It was classed as banter, and as a probationer and then a junior officer I put up with casual sexism and racism. The canteen culture not only went unchallenged but was dismissed as “boys will be boys”.
Looking back, I’m ashamed to say that I allowed it to happen for more than a decade before I finally challenged it. I joined The Met in 1989 after I was rejected several times. Who was I to put my head above the parapet knowing how other fellow female and minority colleagues were treated once they had complained?
My “enough is enough” moment happened in 1999. Sir William Macpherson had condemned my force as institutionally racist over our handling of the murder of Stephen Lawrence. You would have thought that in the aftermath lessons would have been learnt. Not so. I had just been promoted to detective sergeant, and I was the only person of colour in a male-dominated department, on top of which I was the only female Asian detective sergeant within the service. As part of Macpherson’s recommendations, The Met put on seminars to improve community relations, known as Community Race Relations training.
I attended my session and I couldn’t believe what I heard. It wasn’t just pushback leading up to the training against the idea of how we better police non-white communities, it was the language my fellow officers used, including senior officers The way they described Muslim and Jewish women, and the way Muslim men dressed was more than disparaging, it was outright racism. This was grosly offensive, and I complained to the senior officer on duty the same day a Superintendent.
Remember, I was the one who felt targeted. I was the one who’d heard women and men of different faiths being racially and religiously abused. But the backlash was instant. I was vilified. Colleagues, who would talk to me, avoided me. The word had spread that I was not “one of them” and that I was a troublemaker. They made my life incredibly difficult.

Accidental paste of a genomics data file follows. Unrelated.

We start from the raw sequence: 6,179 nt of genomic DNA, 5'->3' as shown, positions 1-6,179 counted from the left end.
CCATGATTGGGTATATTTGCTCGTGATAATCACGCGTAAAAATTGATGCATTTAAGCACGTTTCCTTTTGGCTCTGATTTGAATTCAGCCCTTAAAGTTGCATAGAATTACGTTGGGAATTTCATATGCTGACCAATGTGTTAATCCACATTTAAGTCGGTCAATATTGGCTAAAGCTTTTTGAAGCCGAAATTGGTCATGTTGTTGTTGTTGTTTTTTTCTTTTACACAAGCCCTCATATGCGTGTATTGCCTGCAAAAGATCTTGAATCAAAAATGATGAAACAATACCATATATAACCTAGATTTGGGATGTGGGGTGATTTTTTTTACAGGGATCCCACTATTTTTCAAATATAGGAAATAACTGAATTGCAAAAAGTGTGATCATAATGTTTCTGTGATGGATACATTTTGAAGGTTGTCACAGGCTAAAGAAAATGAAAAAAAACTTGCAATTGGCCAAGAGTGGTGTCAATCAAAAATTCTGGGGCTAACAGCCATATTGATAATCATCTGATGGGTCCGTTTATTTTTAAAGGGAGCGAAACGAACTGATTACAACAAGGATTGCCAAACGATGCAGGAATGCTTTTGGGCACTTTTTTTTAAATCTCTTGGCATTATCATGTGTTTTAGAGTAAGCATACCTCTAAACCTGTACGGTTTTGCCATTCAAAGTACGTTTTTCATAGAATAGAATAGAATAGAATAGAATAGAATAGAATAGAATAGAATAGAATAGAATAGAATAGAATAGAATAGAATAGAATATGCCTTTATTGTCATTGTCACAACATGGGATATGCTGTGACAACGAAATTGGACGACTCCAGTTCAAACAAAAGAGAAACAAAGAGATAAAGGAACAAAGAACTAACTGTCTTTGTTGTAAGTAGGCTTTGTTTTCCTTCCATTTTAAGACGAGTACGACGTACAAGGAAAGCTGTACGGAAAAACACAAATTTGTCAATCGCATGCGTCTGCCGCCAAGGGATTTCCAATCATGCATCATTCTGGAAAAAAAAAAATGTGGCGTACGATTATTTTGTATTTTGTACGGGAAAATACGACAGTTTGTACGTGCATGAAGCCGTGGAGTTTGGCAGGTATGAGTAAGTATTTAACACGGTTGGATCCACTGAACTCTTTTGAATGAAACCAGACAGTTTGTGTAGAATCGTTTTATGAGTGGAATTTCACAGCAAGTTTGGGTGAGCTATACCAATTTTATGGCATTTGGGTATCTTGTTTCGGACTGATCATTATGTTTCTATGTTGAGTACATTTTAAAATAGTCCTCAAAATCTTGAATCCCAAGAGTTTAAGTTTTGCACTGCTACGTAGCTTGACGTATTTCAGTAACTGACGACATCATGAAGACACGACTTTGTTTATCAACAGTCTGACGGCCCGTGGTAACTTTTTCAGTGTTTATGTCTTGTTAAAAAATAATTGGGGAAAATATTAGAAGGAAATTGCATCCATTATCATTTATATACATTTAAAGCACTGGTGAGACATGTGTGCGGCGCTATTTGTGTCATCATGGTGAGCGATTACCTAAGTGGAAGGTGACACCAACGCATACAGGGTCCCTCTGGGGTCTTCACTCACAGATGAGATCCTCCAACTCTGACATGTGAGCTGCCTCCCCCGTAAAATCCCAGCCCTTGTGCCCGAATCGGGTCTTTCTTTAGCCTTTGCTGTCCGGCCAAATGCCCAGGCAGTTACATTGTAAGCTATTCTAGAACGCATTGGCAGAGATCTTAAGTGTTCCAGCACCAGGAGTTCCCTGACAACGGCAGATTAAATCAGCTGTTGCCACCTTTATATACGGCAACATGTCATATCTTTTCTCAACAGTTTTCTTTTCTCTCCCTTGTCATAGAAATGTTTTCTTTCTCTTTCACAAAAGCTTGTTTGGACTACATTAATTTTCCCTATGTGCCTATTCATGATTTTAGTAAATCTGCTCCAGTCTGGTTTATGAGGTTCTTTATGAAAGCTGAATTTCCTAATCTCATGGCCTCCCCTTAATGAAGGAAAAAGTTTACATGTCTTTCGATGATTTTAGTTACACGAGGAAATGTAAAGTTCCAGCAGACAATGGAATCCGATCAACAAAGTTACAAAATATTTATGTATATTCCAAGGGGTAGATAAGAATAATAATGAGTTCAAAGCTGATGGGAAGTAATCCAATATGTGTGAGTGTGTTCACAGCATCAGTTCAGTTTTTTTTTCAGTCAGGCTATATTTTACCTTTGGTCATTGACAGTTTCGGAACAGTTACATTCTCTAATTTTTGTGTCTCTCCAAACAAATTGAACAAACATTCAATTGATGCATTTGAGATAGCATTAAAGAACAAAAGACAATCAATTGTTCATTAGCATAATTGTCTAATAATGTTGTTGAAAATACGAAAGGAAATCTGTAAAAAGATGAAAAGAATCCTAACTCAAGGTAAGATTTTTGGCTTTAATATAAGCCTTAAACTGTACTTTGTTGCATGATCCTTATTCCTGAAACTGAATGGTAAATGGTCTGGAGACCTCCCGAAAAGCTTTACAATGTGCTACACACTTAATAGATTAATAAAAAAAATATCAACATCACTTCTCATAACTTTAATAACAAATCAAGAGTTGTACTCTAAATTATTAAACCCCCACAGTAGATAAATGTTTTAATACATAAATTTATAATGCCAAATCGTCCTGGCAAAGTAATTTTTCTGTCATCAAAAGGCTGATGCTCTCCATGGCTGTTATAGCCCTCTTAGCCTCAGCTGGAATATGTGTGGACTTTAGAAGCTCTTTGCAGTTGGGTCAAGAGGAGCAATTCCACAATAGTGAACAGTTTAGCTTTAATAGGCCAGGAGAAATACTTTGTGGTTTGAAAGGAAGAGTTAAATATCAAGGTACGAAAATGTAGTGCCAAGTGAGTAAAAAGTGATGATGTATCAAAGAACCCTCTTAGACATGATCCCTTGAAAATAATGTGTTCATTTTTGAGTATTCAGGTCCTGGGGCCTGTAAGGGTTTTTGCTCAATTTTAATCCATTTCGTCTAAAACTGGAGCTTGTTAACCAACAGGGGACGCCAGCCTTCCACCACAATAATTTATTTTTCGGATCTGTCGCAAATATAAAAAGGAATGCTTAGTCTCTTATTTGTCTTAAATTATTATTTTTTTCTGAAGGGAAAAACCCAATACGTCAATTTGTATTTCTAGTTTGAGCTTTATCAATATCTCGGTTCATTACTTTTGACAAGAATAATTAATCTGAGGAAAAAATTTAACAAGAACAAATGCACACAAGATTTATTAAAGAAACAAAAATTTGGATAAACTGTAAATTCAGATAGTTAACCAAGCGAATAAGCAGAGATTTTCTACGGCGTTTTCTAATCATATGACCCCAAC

So, when I hear others who have never experienced that level of racism or sexism or fear question why women officers won’t challenge or complain, I understand it completely. Don’t get me wrong, things have improved since the time I joined. We have dedicated officers who put themselves in harm’s way. We have family liaison officers who do a terrific job in helping victims of crime. We have excellent community officers who truly care about those they serve.
But I’ve had phone calls in the last few days from female chief inspectors who have been upset by the way they’ve been treated by senior colleagues when they try to raise complaints, and not necessarily about sexism. They have complained and then found themselves investigated six months down the line. Only this week, I heard about lewd comments aimed at a female officer because of the way she ate her banana. That casual sexual innuendo went unchallenged, and why should she complain when she knows the force won’t back her up?
That is why I don’t think that Cressida Dick’s decision to appoint a “high profile independent person” to review internal procedures and professional standards is enough. We shouldn’t forget that the Independent Office for Police Conduct (IOPC) is already investigating “offensive and abusive” sexist messages shared on a WhatsApp group that involved The Met officer, Wayne Couzens, who raped and murdered Sarah Everard.
We shouldn’t forget that the panel which looked into the handling of the private investigator, Daniel Morgan, not only labelled The Met “institutionally corrupt”, but it said the commissioner obstructed the inquiry. How can we have faith that someone appointed by The Met will be truly independent?
What concerns me is that especially embarrassing or unpalatable truths will be redacted in the final report. Worse, it is possible that the conclusions may be that things aren’t as bad as they have been painted, or the culture is actually better than we thought.
No, what we need is a Macpherson-style judge led inquiry into systems and procedures at The Met. It should not look at just recruitment procedures. It must investigate, root and branch, the culture of systemic and structural racism, sexism and misogyny which remain unchallenged and potentially rampant. It is not enough to look at one or two departments. The inquiry needs to examine the culture of nepotism and group think across the board. Let’s be honest, if we have a bunch of men (or women) who have run a department unchallenged for decades, it becomes a case of a nod-and-a-wink-you’re-one-of-us.
I want to get behind Cressida Dick and her leadership team because most of my former colleagues viscerally want to bring criminals to justice. But this isn’t about the commissioner. This isn’t just about policing. This is about victims of crime. And this is about making sure that the organisation provides a professional service, which retains the public’s trust and confidence.